The solution is not more laws, not more activism, not more money for social programs. The answer is a commitment to marriage. Noted economists Walter E. Williams and Thomas Sowell and others regularly preach that the secret to staying out of poverty in America is three-fold: 1) Graduate from high school; 2) get a job and keep it; and 3) get married and stay married. The last point not only provides personal stability, but it also ensures that the next generation grows up in a stable and hopefully loving environment. Statistics consistently show that the two-parent family makes the best platform for continued and increasing success of children of all ethnicities (see "The Mysterious Marriage Advantage," The Family in America, March 2007). The solution really is that simple, though it does take time and effort.

It is for reasons like this that the first institution that God created for humanity was marriage, even before creating the Sabbath (He ordained marriage on the sixth day, the Sabbath on the seventh; compare Genesis 1:27; 2:2-3, 18-24). As God said in the Garden of Eden, "It is not good that man should be alone; I will make him a helper comparable to him" (Genesis 2:18). Human beings were made to live in committed, divinely joined pairs, not just for reproductive reasons, but also for deep relational and social reasons. When the institution of marriage breaks down, the whole society begins to crack and crumble.

Baggy pants are just a sign of this breakdown. So, the secret to hitching up our youths' pants is—pardon the pun—getting hitched.

Friday, September 7, 2007

Lost Perspective

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We are just days away from the sixth anniversary of the attacks on Manhattan's World Trade Center Towers by Muslim extremists. As everyone recalls, the dual 737 crashes into the buildings caused massive damage, and within just a few hours, both towers and a few of the surrounding buildings lay in rubble on the plaza below. Nearly 3,000 lives were lost that day, in the related disasters in New York City, Washington, and rural Pennsylvania. The finger of blame quickly pointed at Islamic terrorists, specifically Osama bin Laden and his organization, al Qaeda.

The U.S. response was swift. President George W. Bush and his administration concocted the War on Terror, and American Army and Marine troops, supported by the Air Force and Navy, made quick work of the Taliban in Afghanistan, forcing what has become known as al Qaeda Prime deep into the rugged mountain fastnesses of the northern border region of Afghanistan and Pakistan. Along with his chief lieutenants, bin Laden went to ground, and though al Qaeda has released several tapes of his pep talks to his jihadist followers, we have seen little more than a few digital images of him since.

In the spring of 2003, U.S. troops, along with those of its staunchest allies, invaded Iraq, and in a wink, Saddam Hussein, his sons, and the Baathist regime were on the run. Saddam's statue fell in Baghdad, and Saddam himself was soon pulled from a rat hole to stand trial and ultimately to die justly for his many atrocities. The Iraqis, when they were not killing each other, tried and only partially succeeded in forming a new government.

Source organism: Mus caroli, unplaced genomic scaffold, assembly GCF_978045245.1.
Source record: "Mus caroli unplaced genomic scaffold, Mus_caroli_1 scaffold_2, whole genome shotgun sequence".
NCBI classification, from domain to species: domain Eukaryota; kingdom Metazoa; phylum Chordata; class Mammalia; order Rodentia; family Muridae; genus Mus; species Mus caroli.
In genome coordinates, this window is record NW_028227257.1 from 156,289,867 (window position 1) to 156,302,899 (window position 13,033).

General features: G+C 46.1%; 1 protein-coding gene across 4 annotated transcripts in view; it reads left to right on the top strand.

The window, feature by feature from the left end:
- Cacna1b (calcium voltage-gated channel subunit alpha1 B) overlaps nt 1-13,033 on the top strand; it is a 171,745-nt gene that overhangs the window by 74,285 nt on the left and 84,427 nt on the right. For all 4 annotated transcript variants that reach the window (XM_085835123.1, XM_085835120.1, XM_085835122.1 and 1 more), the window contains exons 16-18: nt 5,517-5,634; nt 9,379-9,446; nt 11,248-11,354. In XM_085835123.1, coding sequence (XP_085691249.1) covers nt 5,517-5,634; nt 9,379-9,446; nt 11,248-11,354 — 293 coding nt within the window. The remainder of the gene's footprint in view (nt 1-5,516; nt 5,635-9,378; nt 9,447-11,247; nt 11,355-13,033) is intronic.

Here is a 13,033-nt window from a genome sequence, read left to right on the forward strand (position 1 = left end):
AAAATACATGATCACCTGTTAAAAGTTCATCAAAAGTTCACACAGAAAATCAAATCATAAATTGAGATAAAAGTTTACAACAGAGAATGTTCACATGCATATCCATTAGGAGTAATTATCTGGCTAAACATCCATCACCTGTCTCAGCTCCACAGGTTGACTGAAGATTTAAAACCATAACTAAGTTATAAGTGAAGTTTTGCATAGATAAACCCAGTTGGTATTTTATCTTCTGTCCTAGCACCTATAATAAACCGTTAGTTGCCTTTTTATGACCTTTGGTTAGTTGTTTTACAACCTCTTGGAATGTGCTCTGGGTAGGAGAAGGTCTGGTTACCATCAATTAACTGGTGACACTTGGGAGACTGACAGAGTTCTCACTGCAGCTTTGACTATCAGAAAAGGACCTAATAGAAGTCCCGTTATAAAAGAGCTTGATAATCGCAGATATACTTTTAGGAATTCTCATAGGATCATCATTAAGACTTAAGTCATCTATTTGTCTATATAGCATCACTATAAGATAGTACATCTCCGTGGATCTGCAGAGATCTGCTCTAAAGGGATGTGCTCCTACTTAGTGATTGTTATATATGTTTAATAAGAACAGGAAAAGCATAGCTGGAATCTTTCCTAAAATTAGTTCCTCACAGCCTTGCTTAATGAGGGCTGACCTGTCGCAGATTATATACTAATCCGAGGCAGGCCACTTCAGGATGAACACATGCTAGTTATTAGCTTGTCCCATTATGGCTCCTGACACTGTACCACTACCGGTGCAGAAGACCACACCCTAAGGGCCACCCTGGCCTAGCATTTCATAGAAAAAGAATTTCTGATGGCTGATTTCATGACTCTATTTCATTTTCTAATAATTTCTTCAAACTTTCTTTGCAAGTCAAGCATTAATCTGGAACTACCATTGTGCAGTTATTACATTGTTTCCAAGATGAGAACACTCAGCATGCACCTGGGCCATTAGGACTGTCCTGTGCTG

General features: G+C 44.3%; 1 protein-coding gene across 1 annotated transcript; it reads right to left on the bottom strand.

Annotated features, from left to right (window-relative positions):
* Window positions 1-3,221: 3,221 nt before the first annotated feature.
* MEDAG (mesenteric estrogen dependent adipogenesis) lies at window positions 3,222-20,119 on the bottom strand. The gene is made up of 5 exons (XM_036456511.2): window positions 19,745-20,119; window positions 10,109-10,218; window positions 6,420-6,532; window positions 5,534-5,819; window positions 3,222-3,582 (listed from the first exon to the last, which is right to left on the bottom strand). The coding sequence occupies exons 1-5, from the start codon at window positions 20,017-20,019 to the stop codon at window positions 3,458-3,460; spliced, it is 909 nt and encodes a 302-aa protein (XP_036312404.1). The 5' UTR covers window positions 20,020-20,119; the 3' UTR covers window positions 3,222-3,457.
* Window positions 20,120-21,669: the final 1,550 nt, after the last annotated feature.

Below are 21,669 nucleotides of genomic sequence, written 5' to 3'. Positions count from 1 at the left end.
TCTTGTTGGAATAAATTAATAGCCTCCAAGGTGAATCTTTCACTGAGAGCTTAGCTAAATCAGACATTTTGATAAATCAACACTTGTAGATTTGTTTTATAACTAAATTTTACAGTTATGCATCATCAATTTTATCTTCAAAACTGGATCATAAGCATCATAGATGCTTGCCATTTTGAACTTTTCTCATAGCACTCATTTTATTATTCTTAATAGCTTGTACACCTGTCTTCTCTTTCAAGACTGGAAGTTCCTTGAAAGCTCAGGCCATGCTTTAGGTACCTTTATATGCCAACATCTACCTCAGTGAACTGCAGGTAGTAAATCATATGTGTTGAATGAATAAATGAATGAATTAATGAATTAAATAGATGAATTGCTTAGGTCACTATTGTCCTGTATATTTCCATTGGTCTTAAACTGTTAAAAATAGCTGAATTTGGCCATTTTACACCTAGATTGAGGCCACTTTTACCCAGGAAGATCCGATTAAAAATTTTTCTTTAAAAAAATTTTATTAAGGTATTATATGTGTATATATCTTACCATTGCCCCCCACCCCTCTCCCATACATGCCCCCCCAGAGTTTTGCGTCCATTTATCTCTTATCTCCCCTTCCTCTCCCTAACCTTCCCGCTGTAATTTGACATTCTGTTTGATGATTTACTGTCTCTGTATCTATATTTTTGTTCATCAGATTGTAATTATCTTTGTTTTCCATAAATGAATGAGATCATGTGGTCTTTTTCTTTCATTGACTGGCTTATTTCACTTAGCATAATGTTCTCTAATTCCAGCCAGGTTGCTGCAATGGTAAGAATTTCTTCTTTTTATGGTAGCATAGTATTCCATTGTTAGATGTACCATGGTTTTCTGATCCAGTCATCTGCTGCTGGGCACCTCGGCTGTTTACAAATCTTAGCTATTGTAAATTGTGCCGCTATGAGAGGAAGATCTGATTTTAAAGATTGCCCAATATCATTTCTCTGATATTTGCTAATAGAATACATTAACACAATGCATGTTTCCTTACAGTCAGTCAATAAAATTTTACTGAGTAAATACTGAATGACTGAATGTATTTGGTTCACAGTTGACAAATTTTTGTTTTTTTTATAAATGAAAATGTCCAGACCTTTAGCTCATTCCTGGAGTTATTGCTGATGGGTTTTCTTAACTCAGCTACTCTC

And there coalition forces have remained, mostly Americans but complemented by small contingents from other nations. It soon became known as an occupying force, accused of imperialism, torture, sexual assault, murder, and a host of other crimes and misdemeanors. The press began to use such ridiculous terms as "bogged down" and "quagmire" (can an army be bogged down or mired in a desert?), "insurgency" (can international terrorists be called "insurgents"?), and "exit strategy" (like the exit strategies from the Philippines, Cuba, Korea, Germany, and Japan, where American troops are still stationed after similar invasions?). In the eyes of many Americans—and frankly, many around the world, too—"mission accomplished" morphed into "more Middle East mess."

Almost before the dust had settled in Manhattan, the ugly head of political self-interest took over the country's perception of the War on Terror. Hawks debated doves. Patriots battled with globalists. Pragmatists fought idealists. Spenders disputed budgeters. The religious sparred with the secular. Of course, Republicans wrangled with Democrats, conservatives with liberals, and strict constructionists with revisionists. Everyone took sides for or against the government's actions. By the time the 2006 mid-term elections rolled around, the War on Terror and the Iraq War in particular had become the determining issue in many contested races.

Now we are in the midst of the Iraq "surge," an infusion of thousands of extra troops to quell hot spots and to give the fledgling Iraqi government a chance to get its footing. A successful surge would also set the stage for a draw-down of troops to more acceptable levels. Every pundit's breath is bated, it seems, awaiting the report on the surge by Commanding General David Patraeus on Monday, September 10, 2007. Will he give the surge a "thumbs up" and recommend troop withdrawals? More people are asking, "Will his report help the Commander-in-Chief or his detractors?"